An important task for anyone involved in raising livestock is herding. Most times, the herding of livestock is performed with the assistance of other animals. In the case of sheep, it’s usually performed by border collies, although it’s not unusual for other breeds of dogs to be used. Border collies are typically chosen for their energetic temperaments and their intelligence.
Last time on Stampede Spotlight, I told you about how something as simple as sheep shearing could turn into a popular competition worldwide. Sheep herding has turned into a popular competition as well, and the Calgary Stampede runs its own competition every year, known for being one of the richest competitions around with over $16,000 in cash and prizes available to be won this year.
It’s “woof, woof” meets “baa, baa” as stock dog meets sheep stock in a battle of wills during the World Stock Dog Championship happening on July 11 and 12 at the Pengrowth Saddledome.
If you’re a dog lover, then this is the event for you. If you’re a cat lover (or just hate dogs), you can always cheer for the sheep. If you’re an animal lover in general, I guarantee that you’ll enjoy this event. Even if you have no preference either way, this event is still fun to watch.
The gist of the competition is that a flock of three sheep need to be herded into a pen within a certain time limit, but only after traversing a preset obstacle course first. The dog responsible for herding the livestock (known as the stock dog) is the only thing that can interact with the sheep. The dog’s handler must stay confined within a specified area far away from the dog and sheep, and can only communicate with the dog via whistles and other verbal commands.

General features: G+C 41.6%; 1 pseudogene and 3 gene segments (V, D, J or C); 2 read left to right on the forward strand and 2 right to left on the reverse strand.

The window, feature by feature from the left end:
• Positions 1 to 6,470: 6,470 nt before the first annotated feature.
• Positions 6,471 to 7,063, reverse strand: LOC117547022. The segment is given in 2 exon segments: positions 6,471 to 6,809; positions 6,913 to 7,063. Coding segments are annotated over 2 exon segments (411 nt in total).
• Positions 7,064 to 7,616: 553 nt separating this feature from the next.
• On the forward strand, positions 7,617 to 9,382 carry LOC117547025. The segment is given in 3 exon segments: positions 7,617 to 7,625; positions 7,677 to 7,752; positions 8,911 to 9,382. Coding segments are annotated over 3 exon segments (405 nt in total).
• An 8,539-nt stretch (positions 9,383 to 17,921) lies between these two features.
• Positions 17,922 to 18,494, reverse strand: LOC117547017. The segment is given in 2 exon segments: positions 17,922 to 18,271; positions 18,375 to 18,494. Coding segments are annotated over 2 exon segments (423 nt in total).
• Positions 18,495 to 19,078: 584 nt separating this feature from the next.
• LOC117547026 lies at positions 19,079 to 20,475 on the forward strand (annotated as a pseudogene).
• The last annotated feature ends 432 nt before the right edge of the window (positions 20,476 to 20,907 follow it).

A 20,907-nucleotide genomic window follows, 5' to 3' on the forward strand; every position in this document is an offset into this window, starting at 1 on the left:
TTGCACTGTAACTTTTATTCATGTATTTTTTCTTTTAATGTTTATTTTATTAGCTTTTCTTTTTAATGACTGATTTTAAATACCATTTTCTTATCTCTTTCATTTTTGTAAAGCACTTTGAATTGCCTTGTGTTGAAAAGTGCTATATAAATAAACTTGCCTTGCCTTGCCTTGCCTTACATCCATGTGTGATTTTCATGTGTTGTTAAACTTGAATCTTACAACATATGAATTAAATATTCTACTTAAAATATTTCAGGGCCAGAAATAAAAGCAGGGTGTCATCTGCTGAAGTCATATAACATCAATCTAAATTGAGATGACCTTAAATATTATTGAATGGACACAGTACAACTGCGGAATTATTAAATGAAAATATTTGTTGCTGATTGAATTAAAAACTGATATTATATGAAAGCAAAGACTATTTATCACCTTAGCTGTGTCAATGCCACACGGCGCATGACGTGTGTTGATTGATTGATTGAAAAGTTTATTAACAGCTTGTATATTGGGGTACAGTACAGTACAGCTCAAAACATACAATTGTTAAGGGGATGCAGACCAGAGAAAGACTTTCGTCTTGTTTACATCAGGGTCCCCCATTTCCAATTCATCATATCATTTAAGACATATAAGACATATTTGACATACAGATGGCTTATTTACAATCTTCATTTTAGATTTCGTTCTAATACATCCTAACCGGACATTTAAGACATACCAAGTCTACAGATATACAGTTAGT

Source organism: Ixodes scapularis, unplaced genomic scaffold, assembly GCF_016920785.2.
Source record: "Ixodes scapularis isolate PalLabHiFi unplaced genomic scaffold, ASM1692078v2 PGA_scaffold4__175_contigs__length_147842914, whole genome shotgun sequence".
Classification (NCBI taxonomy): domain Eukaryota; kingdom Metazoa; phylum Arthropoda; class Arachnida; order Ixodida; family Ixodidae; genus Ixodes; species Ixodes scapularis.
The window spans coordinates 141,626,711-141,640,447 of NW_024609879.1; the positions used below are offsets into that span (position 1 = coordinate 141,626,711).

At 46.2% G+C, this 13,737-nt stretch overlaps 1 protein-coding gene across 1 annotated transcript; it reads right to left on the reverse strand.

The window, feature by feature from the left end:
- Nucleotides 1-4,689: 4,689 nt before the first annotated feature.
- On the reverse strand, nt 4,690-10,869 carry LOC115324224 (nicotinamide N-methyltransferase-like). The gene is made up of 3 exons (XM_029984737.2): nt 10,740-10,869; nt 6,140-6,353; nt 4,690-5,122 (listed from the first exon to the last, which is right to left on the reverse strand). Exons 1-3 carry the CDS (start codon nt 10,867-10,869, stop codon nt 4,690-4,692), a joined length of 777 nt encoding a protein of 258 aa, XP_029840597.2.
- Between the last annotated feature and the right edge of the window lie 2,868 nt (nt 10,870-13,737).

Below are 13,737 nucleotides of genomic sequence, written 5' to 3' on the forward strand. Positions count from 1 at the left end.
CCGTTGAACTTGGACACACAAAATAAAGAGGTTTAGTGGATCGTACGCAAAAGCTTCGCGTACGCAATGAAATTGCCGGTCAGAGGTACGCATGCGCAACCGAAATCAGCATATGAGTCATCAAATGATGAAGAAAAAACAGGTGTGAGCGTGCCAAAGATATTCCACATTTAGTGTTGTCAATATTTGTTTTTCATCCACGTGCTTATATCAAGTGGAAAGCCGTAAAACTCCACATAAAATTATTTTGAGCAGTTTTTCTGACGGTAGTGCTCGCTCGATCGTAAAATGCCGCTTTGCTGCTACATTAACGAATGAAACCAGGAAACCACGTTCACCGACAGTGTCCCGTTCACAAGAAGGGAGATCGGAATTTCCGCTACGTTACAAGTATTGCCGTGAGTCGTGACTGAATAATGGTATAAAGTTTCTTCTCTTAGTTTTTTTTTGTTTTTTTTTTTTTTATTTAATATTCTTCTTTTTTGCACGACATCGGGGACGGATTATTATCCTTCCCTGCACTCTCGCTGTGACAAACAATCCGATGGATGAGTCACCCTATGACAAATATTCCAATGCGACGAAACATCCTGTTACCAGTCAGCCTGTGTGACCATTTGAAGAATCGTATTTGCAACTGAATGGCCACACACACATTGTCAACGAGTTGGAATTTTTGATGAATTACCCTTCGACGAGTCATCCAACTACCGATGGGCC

This is another one of my favourite events during Stampede to watch as it’s very easy to follow, appeals to all ages, and when both the dog and the sheep (and sometimes, the handler as well) have attitude issues, it makes for some interesting scenarios.
Mishaps can happen all the time, as sometimes the sheep won’t do anything the dog wants them to, so you get to watch as the little dog runs circles around the flock trying to get them where they need to go. Once in a while, the sheep get so intimidated that if you look really close, you can see them wet themselves. If you’re really lucky, you’ll get to witness a staring contest between the dog and sheep as their egos clash.
Sometimes, it’s fun to watch the dog as it ignores its master and tries to showboat for the audience (these dogs are very intelligent, after all), but it’s most fun for everyone when a dog and handler manage to successfully wrangle the sheep into the pen.
I highly recommend that you check this event out. It’s very easy to follow, and very easy to get caught up in. You’ll have a blast, trust me. If you’re trying to plan your Stampede in advance, make sure to check out the World Stock Dog Championship at the Pengrowth Saddledome on July 11 and 12.